Some days you don’t want to go to work. If you are lucky, you only feel this on days you know you don’t have much to do. In periods of little work you get in, talk to people and make many cups of tea. You are bored! All day. And at the end of it, when you finally get to leave, you have another full day of boredom ahead.
Boredom is hard to define. It is almost philosophical. It is something so deeply rooted in us that we have a problem actually noticing it. In general, boredom revolves around such profound things as ‘our perceived meaning of life’ and ‘the meaningfulness of our actions’. When our lives and actions lack meaning or purpose we get bored, but boredom also often motivates us to escape it.
Since boredom is so hard to define most research has been done on the likelihood of specific individuals getting bored (measured by the Boredom Proneness Scale). From this we have learned that boredom comes with a lot of negative feelings.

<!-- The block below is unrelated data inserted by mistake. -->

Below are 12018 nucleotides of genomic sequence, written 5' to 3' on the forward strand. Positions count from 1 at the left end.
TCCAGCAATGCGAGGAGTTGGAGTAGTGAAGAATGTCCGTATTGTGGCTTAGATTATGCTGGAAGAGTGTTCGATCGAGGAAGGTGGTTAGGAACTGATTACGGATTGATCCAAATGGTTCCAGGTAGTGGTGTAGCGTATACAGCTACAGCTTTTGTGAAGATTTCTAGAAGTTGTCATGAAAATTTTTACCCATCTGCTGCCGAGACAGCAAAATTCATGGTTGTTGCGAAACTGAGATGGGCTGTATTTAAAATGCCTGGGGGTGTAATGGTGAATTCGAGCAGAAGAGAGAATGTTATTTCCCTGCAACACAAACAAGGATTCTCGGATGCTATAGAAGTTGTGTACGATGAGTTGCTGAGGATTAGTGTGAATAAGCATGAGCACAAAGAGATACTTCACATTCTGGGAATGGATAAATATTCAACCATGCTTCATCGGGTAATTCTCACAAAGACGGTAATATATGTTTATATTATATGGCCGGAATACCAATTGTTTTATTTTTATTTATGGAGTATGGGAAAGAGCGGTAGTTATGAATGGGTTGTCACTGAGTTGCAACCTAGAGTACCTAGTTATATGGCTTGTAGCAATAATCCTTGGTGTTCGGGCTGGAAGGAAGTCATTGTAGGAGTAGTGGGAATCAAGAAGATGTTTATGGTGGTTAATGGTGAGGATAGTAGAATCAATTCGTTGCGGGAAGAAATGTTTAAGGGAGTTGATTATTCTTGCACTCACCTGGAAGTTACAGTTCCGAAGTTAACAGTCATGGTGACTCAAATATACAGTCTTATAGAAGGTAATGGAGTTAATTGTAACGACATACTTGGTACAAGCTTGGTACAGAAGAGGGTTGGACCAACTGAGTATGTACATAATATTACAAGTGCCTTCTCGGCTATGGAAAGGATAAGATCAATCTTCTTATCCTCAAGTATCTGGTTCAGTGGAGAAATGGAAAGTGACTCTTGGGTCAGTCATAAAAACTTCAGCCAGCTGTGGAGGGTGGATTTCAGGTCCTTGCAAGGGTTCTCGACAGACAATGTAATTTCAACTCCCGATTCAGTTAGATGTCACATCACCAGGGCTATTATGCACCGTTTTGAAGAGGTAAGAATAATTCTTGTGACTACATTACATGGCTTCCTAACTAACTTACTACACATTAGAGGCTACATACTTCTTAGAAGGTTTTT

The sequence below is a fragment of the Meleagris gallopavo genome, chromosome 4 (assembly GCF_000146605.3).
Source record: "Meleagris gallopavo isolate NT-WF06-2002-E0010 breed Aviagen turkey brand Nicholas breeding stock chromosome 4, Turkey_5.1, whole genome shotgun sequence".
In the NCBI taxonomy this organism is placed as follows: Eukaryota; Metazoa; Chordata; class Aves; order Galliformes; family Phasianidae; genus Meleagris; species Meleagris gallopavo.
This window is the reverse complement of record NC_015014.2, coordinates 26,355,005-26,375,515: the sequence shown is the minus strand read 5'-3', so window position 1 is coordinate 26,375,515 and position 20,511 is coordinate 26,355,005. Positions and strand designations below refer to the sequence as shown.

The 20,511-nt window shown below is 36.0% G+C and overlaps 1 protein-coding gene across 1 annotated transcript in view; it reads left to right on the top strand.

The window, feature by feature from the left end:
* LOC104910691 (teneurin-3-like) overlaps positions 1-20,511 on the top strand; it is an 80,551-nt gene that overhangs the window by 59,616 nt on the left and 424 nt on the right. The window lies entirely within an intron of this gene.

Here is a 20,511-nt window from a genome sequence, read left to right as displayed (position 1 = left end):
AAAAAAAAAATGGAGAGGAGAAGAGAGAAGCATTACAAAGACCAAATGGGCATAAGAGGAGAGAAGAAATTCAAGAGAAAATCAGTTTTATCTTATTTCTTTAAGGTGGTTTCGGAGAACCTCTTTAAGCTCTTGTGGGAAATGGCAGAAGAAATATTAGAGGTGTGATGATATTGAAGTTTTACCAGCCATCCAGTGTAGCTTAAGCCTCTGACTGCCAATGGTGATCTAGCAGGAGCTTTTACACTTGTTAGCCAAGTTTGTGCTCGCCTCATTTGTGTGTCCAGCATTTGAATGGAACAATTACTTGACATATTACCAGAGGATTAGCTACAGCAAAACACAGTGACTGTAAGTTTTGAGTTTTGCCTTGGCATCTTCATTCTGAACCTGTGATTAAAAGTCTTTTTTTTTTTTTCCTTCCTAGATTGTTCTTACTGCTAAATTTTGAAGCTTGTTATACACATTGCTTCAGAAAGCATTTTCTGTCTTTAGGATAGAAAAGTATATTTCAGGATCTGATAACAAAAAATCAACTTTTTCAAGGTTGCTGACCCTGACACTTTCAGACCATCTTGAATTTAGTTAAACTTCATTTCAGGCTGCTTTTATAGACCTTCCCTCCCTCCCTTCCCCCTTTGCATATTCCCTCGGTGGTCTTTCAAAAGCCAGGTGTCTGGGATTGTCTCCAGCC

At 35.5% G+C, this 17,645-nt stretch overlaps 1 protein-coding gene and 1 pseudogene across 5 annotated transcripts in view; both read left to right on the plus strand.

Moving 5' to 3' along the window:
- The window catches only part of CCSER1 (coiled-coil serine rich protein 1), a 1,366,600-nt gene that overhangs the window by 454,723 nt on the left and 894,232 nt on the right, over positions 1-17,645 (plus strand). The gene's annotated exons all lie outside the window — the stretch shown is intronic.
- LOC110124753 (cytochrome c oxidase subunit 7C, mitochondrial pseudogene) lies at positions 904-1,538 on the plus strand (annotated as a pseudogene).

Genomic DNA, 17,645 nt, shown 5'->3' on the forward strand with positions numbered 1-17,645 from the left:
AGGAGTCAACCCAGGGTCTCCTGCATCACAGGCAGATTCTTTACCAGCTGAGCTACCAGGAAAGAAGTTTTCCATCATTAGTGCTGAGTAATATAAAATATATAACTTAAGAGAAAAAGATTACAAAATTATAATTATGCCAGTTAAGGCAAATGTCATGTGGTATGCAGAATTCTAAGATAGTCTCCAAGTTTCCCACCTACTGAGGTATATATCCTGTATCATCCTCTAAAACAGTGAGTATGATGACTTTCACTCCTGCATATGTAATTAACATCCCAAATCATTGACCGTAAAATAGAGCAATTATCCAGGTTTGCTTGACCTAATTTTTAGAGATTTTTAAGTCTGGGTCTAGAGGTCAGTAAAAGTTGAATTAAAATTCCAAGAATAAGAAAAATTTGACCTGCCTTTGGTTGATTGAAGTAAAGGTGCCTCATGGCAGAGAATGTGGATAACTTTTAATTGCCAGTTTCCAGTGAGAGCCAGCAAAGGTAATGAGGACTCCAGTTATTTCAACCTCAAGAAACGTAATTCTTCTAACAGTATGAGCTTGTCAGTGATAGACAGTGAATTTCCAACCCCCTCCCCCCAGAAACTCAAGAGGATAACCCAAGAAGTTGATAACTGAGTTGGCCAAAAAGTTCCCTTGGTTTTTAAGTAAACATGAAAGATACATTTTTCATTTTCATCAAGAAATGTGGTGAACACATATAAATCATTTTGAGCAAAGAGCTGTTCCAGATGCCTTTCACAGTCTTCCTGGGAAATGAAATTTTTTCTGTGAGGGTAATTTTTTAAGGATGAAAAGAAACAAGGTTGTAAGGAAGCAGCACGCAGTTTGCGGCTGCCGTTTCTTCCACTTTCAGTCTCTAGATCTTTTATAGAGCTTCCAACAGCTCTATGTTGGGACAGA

Of course, boredom has been studied in both school and office settings. It has found ‘monotonous environment’ and ‘constraint’ to be the main reasons for office boredom. These two factors are thought to make individuals lose focus and therefore fall into boredom. Some research shows that ‘mindfulness’ (focusing on the present) can help put the focus back on work and escape boredom.
But until all office employees practice the art of mindfulness, we can learn some boredom coping strategies from school kids (because they are the experts at fighting boredom, right). You can act in one of three ways when faced with a very long day with nothing to do: either you use the dead time to doing something more valuable (why not start a blog!) or you will loudly express frustration over your current situation in hope of changing it. Finally, you can also choose to just passively spend your time talking to others or making tea.
Who knew that was actually a valid coping strategy!Back to index